The Caribbean and the Commonwealth at 70

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By Marcia E Thomas

Jamaica and other Caribbean countries, which were former colonies of Britain, are among the 53 Member States of the Commonwealth of Nations. The Commonwealth could be considered the political organization which succeeded the British Empire once more countries became independent. Commonwealth Day is observed on the second Monday in March, which was Empire Day. This year, it was March 11. The Queen is the head of the Commonwealth and it was agreed that she will be succeeded by her heir, Prince Charles.

The Commonwealth is celebrating its 70th Anniversary this year. The London Declaration, which was adopted in 1949, created the modern organization. The Commonwealth Charter was adopted in 2013 outlining its values and aspirations.

For most of us, the Commonwealth only comes to mind when the Commonwealth Games are held every four years or during cricket and netball tournaments. Organized through the Commonwealth Games Federation, the last Games were held in Australia in 2018. Jamaica hosted the British Empire and Commonwealth Games in 1966 and remains the only Caribbean country to do so. In fact, Jamaica was the only developing Commonwealth country to host the Games until Malaysia in 1998.  The Commonwealth Youth Games commenced in 2000 and the sixth Games were held in Nassau, Bahamas in 2017. The seventh will be held in Trinidad and Tobago in 2021.

The institutions of the Commonwealth are the Secretariat established in 1965 and located at Marlborough House in London and the Foundation established in 1966. There are a number of associated Commonwealth organizations.

Commonwealth Secretary-General Baroness Patricia Scotland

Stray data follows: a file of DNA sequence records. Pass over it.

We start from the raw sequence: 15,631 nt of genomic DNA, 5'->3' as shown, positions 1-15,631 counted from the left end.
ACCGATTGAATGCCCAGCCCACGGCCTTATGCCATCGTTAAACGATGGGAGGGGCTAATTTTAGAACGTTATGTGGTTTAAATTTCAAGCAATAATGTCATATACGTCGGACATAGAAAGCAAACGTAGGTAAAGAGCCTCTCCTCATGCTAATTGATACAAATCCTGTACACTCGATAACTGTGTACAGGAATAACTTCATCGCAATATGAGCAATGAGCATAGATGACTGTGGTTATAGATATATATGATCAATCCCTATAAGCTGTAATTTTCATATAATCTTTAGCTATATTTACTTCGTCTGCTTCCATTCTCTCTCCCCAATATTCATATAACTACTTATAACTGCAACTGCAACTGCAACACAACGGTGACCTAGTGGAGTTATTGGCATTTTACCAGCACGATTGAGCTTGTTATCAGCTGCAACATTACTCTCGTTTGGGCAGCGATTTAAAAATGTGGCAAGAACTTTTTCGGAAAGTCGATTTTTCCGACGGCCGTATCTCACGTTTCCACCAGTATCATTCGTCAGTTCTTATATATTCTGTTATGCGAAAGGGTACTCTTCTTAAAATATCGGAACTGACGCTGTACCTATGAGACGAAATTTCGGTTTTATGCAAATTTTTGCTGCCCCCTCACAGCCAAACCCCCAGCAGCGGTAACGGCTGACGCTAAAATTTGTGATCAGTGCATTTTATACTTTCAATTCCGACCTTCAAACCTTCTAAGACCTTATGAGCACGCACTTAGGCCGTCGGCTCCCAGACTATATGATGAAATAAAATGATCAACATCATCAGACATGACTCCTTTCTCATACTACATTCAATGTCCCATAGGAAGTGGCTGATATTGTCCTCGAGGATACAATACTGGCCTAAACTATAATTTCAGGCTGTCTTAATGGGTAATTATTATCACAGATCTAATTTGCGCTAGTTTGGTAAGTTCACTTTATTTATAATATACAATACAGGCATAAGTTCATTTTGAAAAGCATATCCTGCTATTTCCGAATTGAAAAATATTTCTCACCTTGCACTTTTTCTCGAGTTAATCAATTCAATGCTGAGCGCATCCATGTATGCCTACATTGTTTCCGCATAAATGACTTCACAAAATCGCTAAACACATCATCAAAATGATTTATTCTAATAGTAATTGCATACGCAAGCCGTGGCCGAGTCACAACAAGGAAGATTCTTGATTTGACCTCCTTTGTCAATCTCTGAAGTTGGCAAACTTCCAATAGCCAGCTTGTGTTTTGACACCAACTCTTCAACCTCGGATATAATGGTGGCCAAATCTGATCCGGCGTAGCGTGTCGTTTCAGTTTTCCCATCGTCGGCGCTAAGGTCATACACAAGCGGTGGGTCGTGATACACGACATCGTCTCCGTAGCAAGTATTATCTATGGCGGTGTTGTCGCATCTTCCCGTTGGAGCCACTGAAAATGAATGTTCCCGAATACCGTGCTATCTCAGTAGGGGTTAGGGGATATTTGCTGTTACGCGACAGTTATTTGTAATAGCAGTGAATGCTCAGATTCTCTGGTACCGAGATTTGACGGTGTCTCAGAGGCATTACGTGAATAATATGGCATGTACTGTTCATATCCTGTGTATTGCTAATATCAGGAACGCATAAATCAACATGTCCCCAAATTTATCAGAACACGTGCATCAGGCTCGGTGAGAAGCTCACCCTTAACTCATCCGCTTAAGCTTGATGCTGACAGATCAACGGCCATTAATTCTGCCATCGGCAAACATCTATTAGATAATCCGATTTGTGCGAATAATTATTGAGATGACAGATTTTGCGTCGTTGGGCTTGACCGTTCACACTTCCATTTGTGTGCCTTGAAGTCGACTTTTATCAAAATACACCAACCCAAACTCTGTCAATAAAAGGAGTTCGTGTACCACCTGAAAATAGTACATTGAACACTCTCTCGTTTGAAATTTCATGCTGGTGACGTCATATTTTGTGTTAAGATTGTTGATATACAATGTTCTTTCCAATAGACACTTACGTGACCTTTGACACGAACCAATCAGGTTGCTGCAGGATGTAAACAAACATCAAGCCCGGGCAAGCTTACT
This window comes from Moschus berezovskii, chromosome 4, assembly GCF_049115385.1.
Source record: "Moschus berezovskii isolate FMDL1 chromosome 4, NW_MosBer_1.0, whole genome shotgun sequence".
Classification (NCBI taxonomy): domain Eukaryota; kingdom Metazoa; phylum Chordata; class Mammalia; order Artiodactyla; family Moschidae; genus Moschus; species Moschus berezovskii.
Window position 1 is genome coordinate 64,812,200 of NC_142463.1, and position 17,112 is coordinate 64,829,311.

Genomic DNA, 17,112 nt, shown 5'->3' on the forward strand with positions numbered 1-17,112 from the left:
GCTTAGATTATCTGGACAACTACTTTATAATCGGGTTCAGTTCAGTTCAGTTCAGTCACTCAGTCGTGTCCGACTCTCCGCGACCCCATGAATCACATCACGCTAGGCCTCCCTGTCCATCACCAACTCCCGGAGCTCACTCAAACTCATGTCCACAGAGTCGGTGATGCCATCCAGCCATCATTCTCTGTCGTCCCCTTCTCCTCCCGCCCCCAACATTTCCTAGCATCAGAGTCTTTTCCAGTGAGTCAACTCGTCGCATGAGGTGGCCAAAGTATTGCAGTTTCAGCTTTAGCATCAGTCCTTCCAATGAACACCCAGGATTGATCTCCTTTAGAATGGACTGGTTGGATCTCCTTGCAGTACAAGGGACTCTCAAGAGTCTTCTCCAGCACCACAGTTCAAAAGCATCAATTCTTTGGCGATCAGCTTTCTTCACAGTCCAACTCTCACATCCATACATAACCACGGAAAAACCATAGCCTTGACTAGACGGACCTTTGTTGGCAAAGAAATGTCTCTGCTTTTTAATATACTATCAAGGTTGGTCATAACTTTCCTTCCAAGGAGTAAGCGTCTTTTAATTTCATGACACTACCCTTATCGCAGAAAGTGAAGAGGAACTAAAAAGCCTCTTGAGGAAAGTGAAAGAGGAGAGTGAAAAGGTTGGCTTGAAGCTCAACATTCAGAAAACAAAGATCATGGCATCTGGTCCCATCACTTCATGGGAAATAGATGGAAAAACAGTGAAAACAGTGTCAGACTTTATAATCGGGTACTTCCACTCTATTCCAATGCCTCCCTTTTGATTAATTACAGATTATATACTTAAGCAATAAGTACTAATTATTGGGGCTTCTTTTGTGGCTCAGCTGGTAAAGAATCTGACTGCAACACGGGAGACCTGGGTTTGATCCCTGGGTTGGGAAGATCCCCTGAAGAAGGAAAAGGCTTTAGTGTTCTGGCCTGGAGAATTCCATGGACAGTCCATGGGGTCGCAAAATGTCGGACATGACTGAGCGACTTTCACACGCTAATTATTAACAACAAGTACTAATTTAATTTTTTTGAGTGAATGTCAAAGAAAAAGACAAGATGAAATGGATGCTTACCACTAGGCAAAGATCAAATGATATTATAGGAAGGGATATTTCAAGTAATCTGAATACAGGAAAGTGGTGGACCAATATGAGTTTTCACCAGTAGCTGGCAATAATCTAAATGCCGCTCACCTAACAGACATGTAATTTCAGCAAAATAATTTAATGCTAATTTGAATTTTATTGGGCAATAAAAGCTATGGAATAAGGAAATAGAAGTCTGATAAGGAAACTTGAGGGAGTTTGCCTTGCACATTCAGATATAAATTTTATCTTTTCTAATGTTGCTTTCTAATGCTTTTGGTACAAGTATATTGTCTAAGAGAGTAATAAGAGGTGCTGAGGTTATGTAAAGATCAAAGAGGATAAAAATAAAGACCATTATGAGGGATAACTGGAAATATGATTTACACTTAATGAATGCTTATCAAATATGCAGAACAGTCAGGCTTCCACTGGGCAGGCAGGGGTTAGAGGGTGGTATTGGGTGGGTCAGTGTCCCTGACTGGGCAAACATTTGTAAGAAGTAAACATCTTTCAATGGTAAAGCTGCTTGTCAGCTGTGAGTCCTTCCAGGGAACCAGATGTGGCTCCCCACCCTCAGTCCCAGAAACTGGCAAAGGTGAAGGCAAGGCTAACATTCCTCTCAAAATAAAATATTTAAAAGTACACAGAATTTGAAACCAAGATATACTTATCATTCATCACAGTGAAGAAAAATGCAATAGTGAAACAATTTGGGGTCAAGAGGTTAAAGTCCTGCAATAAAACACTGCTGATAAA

The Commonwealth Caribbean has provided two of the Secretaries General (SGs). Sir Shridath Ramphal of Guyana, 1975-1990, was the longest serving SGs. The current SG, Baroness Patricia Scotland, is of Dominican descent. Winston Cox of Barbados, Ransford Smith of Jamaica, and Deodat Maharaj of Trinidad and Tobago served as Deputy SGs. Many Caribbean nationals have held senior posts in the Secretariat.

Former Commonwealth Secretary-General Sir Shridath Ramphal (right) in conversation with CARICOM Secretary-General Ambassador Irwin LaRocque

The Commonwealth Heads of Government Meeting (CHOGM) is held biennially in the Member State assuming the chair of the body. The CHOGM was held in Jamaica in 1975, the Bahamas in 1985, and in Trinidad and Tobago in 2009.

Commonwealth Ministers meet to address various issues such as foreign affairs, finance, education, health and youth. It is reported that Jamaica has offered to host the 10th Commonwealth Youth Ministers Meeting in 2021. Since 2017, Commonwealth Trade Ministers have been meeting. It was suggested that the Commonwealth should again examine the potential for promoting internal trade. The Commonwealth Scheme of Preferences existed before Britain joined the European Union (EU) in 1973.

Through the years, Jamaican and other Caribbean nationals have benefitted from Commonwealth Scholarships allowing them to study in various Commonwealth countries and from technical assistance through the Commonwealth Fund for Technical Cooperation. The Commonwealth has provided election observers, conducted social and economic studies and organized workshops and seminars to assist its developing country members The Secretariat has also collaborated with the EU and ACP to provide support through the Commonwealth Hubs and Spokes Project.

The Commonwealth has focused on issues of concern to Small States as 31 of its 53 Members, including those in the Caribbean, are in this category. It has assisted them to meet some of their major challenges such as limited global influence, weak technical capacity, limited access to affordable finance, and the impact of natural disasters and climate change. The Commonwealth also assisted Small States to establish diplomatic presence in New York and Geneva to enable their participation in the work of the international organizations located in both cities.

Since the Brexit referendum in Britain in 2016, there has been more attention to the Commonwealth which has been seen by supporters of Brexit as a ready-made alliance for Britain when it leaves the EU.

The celebration of the Commonwealth’s 70th anniversary during this year provides an opportunity for the Commonwealth Caribbean to reflect on its membership of this organization.

 

By Marcia E. Thomas, former Foreign Service Officer, Jamaica.

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